A deft drum pattern and languid bass introduce Destiny Repeats Itself which soon winds up into a quite beautiful frenzy, as the intricate arrangements are delivered with uncanny ease. Finally, The Sensual Con conjures images of how marvellous the world would be if this kind of music was more readily broadcast to the masses: compelling, sophisticated, thought provoking, engaging. The Gentle Giant-ish vocal fugue is another intriguing diversion, followed by a full-tilt KC-scored chase sequence to a grand conclusion.

Edit Peptide is a quite magnificent achievement and Bubblemath are the musical equivalent of releasing two dozen squirrels onto a frozen lake. They slide and jump and skid and crash and bump and run. It makes little obvious sense but it’s a wonder to behold!

TRACK LISTING
01. Routine Maintenance (12:41)
02. Avoid That Eye Candy (3:53)
03. Perpetual Notion (6:56)
04. A Void That I Can Depart To (10:07)
05. Get a Lawn (6:20)
06. Making Light of Traffic (8:58)
07. Destiny Repeats Itself (7:23)
08. The Sensual Con (7:36)

Total Time – 63:04

MUSICIANS
Blake Albinson – Electric Guitar, Acoustic Guitar, Nylon String Guitar, Keyboards, Tenor Sax, Vocals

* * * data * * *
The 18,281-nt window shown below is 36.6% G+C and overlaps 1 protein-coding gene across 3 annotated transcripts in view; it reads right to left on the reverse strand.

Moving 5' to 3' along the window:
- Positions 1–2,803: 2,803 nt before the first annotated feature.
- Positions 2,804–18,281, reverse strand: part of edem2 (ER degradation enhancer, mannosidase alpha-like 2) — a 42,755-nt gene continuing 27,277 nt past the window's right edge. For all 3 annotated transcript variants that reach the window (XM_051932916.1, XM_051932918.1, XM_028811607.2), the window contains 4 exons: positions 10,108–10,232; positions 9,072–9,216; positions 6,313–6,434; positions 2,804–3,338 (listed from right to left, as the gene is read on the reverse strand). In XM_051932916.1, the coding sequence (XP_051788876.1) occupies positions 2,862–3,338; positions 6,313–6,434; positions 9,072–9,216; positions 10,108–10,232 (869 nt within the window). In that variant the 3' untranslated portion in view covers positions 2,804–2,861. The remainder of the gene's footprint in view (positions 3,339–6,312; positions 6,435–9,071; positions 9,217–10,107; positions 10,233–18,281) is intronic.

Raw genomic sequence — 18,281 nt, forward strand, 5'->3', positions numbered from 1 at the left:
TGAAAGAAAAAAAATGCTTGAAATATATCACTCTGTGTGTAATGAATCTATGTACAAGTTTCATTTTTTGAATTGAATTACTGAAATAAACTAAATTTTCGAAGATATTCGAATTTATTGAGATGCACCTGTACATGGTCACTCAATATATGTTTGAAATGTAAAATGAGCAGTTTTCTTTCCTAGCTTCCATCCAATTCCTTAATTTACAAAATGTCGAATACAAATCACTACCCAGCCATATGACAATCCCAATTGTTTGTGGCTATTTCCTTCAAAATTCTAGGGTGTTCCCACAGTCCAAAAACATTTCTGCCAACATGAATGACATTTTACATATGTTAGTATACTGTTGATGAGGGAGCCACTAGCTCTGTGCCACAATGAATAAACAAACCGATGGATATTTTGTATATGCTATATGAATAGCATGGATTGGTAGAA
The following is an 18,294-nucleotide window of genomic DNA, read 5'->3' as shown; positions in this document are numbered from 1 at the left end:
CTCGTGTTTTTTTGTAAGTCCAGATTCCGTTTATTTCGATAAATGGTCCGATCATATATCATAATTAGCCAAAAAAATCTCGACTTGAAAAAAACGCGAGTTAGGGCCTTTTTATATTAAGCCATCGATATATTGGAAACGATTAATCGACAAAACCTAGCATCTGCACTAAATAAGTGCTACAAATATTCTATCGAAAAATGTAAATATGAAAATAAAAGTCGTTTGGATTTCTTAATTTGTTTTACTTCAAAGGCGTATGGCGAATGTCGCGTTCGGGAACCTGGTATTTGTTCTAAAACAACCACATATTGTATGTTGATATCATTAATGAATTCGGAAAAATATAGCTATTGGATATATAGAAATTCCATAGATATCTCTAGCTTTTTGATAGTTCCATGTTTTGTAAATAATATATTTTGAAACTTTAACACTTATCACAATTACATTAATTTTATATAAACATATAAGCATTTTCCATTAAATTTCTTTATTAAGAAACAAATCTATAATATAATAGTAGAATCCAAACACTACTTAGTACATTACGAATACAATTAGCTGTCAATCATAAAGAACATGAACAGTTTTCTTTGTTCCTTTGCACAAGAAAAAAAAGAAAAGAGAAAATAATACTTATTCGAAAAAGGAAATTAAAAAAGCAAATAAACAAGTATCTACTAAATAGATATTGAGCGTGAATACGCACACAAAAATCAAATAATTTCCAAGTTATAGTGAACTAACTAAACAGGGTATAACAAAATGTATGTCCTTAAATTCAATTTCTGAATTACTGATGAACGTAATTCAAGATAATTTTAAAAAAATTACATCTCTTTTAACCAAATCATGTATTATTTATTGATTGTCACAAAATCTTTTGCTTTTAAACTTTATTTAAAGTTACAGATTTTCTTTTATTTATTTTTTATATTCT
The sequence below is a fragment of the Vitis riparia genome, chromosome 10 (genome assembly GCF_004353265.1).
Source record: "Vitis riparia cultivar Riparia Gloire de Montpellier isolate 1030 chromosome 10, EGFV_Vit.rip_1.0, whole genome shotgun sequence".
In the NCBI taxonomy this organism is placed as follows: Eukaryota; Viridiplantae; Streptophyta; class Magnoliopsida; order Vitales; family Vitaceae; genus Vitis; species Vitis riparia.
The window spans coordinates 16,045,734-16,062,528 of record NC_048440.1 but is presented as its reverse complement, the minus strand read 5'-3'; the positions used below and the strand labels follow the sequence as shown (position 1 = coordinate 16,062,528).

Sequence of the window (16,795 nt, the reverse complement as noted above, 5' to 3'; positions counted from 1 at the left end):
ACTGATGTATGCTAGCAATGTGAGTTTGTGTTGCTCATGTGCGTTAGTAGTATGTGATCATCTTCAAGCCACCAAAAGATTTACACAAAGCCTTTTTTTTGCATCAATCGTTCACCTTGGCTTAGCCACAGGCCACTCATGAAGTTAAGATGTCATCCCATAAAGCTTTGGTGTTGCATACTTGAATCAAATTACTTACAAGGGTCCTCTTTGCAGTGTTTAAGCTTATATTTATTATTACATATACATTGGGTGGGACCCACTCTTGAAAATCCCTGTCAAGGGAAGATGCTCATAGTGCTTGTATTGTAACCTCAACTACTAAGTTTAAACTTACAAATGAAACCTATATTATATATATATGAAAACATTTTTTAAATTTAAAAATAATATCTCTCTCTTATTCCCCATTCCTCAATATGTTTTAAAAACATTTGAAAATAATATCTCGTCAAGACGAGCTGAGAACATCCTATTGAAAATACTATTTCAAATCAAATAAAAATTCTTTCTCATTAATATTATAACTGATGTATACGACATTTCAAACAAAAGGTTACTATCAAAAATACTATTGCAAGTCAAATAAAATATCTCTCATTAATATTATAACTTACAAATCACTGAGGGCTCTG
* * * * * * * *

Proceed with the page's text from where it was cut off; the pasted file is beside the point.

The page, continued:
Jay Burritt – Electric Bass, Fretless Synth Bass, Fretless Electric Bass, Upright Electric Bass, Vocals
Kai Esbensen – Keyboards, Vocals
James Flagg – Drums & Percussion, Vocals
Jonathan G. Smith – Vocals, Electric Guitar, Acoustic Guitar, Flute, Clarinet, Chimes, Gong, Glockenspiel, Xylophone, Mountain Dulcimer, Mandolin, Banjo

ADDITIONAL INFO
Record Label: Cuneiform Records
Country of Origin: U.S.A.
Year Of Release: 26th May 2017

LINKS
Bubblemath – Website | Facebook | Bandcamp

Tags:



Comments are closed.

Back to Top ↑
  • CD Reviews Index

  • Kaipa – Children Of The Sounds

  • Threshold – Lost In Translation

  • Leprous – Illuminate

  • Talinka – You Don’t Know What Love Is

  • Kim Seviour – Chiasma

  • The Samurai of Prog – On We Sail

  • Steven Wilson – Permanating

  • Anathema – Springfield

  • Cosmograf – Cut The Corn